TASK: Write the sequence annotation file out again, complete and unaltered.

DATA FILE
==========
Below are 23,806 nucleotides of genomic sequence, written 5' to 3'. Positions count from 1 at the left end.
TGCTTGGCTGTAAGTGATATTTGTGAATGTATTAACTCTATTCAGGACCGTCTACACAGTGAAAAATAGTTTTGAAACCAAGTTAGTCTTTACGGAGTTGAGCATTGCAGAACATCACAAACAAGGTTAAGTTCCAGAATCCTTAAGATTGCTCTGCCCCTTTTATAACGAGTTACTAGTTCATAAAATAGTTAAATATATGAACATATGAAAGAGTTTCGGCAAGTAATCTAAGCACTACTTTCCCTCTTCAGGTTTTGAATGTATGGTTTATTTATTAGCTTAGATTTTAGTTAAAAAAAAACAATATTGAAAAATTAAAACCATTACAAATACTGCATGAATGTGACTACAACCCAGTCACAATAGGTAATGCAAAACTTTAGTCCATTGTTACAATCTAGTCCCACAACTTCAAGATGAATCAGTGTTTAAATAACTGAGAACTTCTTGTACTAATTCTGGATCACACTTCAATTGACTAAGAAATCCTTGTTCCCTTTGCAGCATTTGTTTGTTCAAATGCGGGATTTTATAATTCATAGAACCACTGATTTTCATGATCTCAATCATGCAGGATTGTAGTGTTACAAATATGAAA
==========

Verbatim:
Below are 23,806 nucleotides of genomic sequence, written 5' to 3'. Positions count from 1 at the left end.
TGCTTGGCTGTAAGTGATATTTGTGAATGTATTAACTCTATTCAGGACCGTCTACACAGTGAAAAATAGTTTTGAAACCAAGTTAGTCTTTACGGAGTTGAGCATTGCAGAACATCACAAACAAGGTTAAGTTCCAGAATCCTTAAGATTGCTCTGCCCCTTTTATAACGAGTTACTAGTTCATAAAATAGTTAAATATATGAACATATGAAAGAGTTTCGGCAAGTAATCTAAGCACTACTTTCCCTCTTCAGGTTTTGAATGTATGGTTTATTTATTAGCTTAGATTTTAGTTAAAAAAAAACAATATTGAAAAATTAAAACCATTACAAATACTGCATGAATGTGACTACAACCCAGTCACAATAGGTAATGCAAAACTTTAGTCCATTGTTACAATCTAGTCCCACAACTTCAAGATGAATCAGTGTTTAAATAACTGAGAACTTCTTGTACTAATTCTGGATCACACTTCAATTGACTAAGAAATCCTTGTTCCCTTTGCAGCATTTGTTTGTTCAAATGCGGGATTTTATAATTCATAGAACCACTGATTTTCATGATCTCAATCATGCAGGATTGTAGTGTTACAAATATGAAA